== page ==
REVIEW: Predator [1987]

Rating: 7 out of 10.
  • Rating: R | Runtime: 107 minutes
    Release Date: June 12th, 1987 (USA)
    Studio: Twentieth Century Fox
    Director(s): John McTiernan
    Writer(s): Jim Thomas & John Thomas

I ain’t got time to bleed.

I really hope the anecdote is true that Jim and John Thomas wrote their script for Predator based on a joke positing how the only opponent left for Rocky Balboa to fight after Ivan Drago was an alien. It’s a cheesy thought and cheesier premise, so the fact that they and director John McTiernan could craft something as severely brutal as the finished film is a testament to their craft. They decide to move beyond pure action adventure motives, utilizing horror tropes for their unknown villain literally hiding in plain sight. What begins as a testosterone fueled rescue mission that remorselessly spirals into an explosive massacre takes a hard left turn into a chess game cat-and-mouse thriller you don’t expect from its otherwise jingoistic theatrics.

Despite the opening vignette of a spaceship flying over Earth’s atmosphere to drop something to its surface, the extra-terrestrial aspect of the film is still far in the future. First we must meet the players: namely Carl Weathers‘ Dillon and Arnold Schwarzenegger‘s Dutch. The former used to be an operative on the ground before rising through the military ranks while the latter loves the rush the vantage provides too much to ever give it up. Dillon has sent for Dutch to infiltrate a Central American guerilla camp in order to rescue his men that were captured. It’s important enough to him that he’s going to leave his perch and join their team despite knowing they like to work alone. It signals an ulterior motive that flayed bodies soon reveal.

This is where Predator surprises. While meeting the other characters in action (Jesse Ventura‘s toxic bully Blain, Bill Duke‘s stoic professional Mac, Sonny Landham‘s expert tracker Billy, Shane Black‘s goofball Hawkins, and Richard Chaves‘ Poncho), everything seems straightforward. Sure there are inconsistencies and a few moments of heat vision spying from afar that are devoid of context, but it’s more or less a highly skilled group of men searching for enemy combatants. The eventual firefight is extremely over-the-top, ruthlessly excessive, and intrinsically sexist thanks to finding the lone woman in the camp (Elpidia Carrillo‘s Anna) to feign chivalry by sparing her life for no other reason than setting her up to be a modified “final girl” cliché. The patience to not tip their hand too soon is commendable.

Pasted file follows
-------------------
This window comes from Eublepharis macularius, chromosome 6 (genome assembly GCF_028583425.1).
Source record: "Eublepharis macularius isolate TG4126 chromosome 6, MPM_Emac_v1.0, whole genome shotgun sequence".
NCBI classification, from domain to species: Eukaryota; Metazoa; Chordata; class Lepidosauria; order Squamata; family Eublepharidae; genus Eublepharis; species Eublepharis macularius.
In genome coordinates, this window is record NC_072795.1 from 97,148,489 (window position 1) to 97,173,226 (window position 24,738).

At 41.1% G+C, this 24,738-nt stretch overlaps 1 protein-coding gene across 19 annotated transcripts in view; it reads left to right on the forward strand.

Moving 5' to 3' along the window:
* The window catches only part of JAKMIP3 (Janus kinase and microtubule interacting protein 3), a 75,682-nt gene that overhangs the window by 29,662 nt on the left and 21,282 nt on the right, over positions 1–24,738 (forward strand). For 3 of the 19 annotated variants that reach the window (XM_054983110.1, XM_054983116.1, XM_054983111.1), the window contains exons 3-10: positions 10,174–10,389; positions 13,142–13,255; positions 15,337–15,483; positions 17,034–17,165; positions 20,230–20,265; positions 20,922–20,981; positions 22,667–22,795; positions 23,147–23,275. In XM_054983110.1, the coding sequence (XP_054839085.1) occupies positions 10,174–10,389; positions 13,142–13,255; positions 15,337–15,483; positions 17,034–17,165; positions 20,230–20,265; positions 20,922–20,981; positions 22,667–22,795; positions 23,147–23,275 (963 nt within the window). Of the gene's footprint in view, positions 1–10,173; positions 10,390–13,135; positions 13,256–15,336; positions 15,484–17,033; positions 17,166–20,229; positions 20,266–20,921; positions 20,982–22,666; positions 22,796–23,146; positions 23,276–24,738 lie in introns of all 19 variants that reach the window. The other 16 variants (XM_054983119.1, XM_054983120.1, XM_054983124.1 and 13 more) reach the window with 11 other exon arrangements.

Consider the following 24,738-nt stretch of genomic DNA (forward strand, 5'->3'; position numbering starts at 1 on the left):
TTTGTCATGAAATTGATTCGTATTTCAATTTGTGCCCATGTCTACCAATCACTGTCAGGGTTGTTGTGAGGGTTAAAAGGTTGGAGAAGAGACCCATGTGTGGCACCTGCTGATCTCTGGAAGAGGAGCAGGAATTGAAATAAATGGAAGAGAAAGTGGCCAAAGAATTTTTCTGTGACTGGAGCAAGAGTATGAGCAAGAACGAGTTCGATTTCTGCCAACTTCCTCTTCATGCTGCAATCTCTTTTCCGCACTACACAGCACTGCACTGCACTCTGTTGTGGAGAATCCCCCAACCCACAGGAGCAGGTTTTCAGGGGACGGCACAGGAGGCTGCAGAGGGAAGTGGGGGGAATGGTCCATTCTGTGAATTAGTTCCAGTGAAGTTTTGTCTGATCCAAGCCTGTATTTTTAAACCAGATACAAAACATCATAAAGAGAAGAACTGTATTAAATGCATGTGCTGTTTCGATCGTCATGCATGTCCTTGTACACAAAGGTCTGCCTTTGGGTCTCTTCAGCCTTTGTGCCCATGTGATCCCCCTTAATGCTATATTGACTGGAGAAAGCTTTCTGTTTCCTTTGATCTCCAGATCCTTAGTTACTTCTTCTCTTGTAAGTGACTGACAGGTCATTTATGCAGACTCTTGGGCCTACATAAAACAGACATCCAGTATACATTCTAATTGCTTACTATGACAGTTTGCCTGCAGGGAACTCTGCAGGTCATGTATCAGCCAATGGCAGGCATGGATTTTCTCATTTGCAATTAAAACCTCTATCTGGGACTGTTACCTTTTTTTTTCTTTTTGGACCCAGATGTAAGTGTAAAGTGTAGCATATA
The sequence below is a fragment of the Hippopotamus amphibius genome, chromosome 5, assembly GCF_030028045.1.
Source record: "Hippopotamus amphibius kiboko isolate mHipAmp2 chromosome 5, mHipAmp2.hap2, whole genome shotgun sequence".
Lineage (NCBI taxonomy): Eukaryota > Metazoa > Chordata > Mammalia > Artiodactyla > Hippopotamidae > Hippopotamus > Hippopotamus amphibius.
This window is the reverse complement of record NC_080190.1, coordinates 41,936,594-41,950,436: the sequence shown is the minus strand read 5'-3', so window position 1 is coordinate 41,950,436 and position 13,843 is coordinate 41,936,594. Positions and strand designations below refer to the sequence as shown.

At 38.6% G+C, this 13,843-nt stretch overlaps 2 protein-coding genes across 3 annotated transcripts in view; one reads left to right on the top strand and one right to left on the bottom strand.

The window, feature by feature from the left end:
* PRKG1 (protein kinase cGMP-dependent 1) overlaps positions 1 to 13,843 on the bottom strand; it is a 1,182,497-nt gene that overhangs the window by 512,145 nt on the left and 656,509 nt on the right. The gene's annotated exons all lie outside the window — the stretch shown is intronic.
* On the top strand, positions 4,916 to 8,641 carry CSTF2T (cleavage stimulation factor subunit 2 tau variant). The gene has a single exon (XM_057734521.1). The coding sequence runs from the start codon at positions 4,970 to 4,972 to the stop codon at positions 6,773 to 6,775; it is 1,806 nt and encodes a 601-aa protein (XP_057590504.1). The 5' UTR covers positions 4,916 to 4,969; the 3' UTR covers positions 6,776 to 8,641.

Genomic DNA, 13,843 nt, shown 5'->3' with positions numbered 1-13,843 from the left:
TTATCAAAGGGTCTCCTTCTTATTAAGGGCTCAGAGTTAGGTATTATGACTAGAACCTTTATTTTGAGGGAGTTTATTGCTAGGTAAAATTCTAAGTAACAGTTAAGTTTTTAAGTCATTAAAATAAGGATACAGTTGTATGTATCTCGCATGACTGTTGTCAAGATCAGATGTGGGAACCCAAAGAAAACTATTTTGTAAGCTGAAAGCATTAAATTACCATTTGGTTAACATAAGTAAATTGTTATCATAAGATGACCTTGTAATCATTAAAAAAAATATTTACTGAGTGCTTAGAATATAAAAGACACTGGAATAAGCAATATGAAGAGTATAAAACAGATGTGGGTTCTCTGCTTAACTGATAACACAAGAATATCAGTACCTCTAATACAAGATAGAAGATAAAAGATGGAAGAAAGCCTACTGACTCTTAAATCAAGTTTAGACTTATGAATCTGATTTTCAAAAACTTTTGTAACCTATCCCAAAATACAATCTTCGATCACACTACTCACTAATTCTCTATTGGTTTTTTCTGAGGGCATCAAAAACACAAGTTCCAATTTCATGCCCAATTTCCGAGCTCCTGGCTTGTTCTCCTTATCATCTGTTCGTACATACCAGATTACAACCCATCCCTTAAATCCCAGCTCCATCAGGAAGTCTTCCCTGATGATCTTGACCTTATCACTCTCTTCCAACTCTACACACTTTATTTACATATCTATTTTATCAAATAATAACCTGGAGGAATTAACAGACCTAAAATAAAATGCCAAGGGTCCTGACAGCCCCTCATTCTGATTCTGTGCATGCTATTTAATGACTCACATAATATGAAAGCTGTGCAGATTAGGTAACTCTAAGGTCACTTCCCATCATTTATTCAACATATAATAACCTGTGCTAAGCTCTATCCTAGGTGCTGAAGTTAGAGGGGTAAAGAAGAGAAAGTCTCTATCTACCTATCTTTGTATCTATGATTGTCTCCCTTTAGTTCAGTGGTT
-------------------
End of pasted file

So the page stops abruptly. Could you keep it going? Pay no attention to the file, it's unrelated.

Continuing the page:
Because while these first thirty minutes or so are action packed and relentless to the point of comedy, they serve as deflection. Only when the perspective shifts from their pursuer’s eyes to ours upon it does the film’s ambition kick in. The extraction plot thread suddenly disappears with the quick glimpse of a figure invisibly refracting the light around it to seem invisible. The gung-ho fearlessness of these brawny men is challenged by an unknown entity that can only be described by Anna’s face of terror. It’s an hour plus from this moment of nothing but pure dread with fear taking over and death in the air. One by one they’re picked off, the villain gradually exposing its true form by necessity until a climactic man-to-beast jungle showdown.

But while nothing of substance happens during this final two thirds of runtime, we’re never bored thanks to the creature design and sci-fi special effects seemingly arriving out of nowhere. It’s a brilliant example of sensory economy, the suspense hinged upon our inability to guess what this thing is. And while that leads to frustration in most cases with Dutch becoming desperate to chop off its head, Bill Duke’s Mac conversely snaps psychologically in order to deliver a performance a film like this probably doesn’t deserve. He becomes haunted, unstable, and a projection of our truest selves in these circumstances. We need a Dutch to save the day with a level head, but the majority of us are Macs: terrified of the horrors to which we’ll inevitably succumb.

So with each kill we start to understand the “predator’s” (performed by Kevin Peter Hall and voiced by Peter Cullen) biology, technology, and motivation. We begin to realize this is nothing more than a desire on its part to hunt for sport. And while most of its prey hardly put up a fight, this crew is different. These men have drawn blood to excite it even more with the promise of competition. The fact that it can still pick a man as imposing as Schwarzenegger off his feet by the neck exposes how it’ll never engage in a fair fight on Earth, but that doesn’t mean it can’t lose just the same. Supply it enough victims to discover its weaknesses and you just might stand a chance.

Whether that’s enough to sustain your interest in the whole is completely up to you. I wouldn’t fault anyone for dismissing Predator as a simplistic horror thriller in the vein of so many others because on paper it’s exactly that. But if you break down its trajectory and its willingness to transform on the fly to keep its audience on its toes, you’ll see there’s a lot more here than meets the eye. I’d even call its construction smart despite its dialogue and characterizations being bottom-barrel. But there’s something wonderful about that too. The Thomas brothers throw these stereotypical heroes into the fire to show how defenseless they are beneath their inflated egos. No matter how many muscles or how angry the attitude, our vulnerability remains constant.

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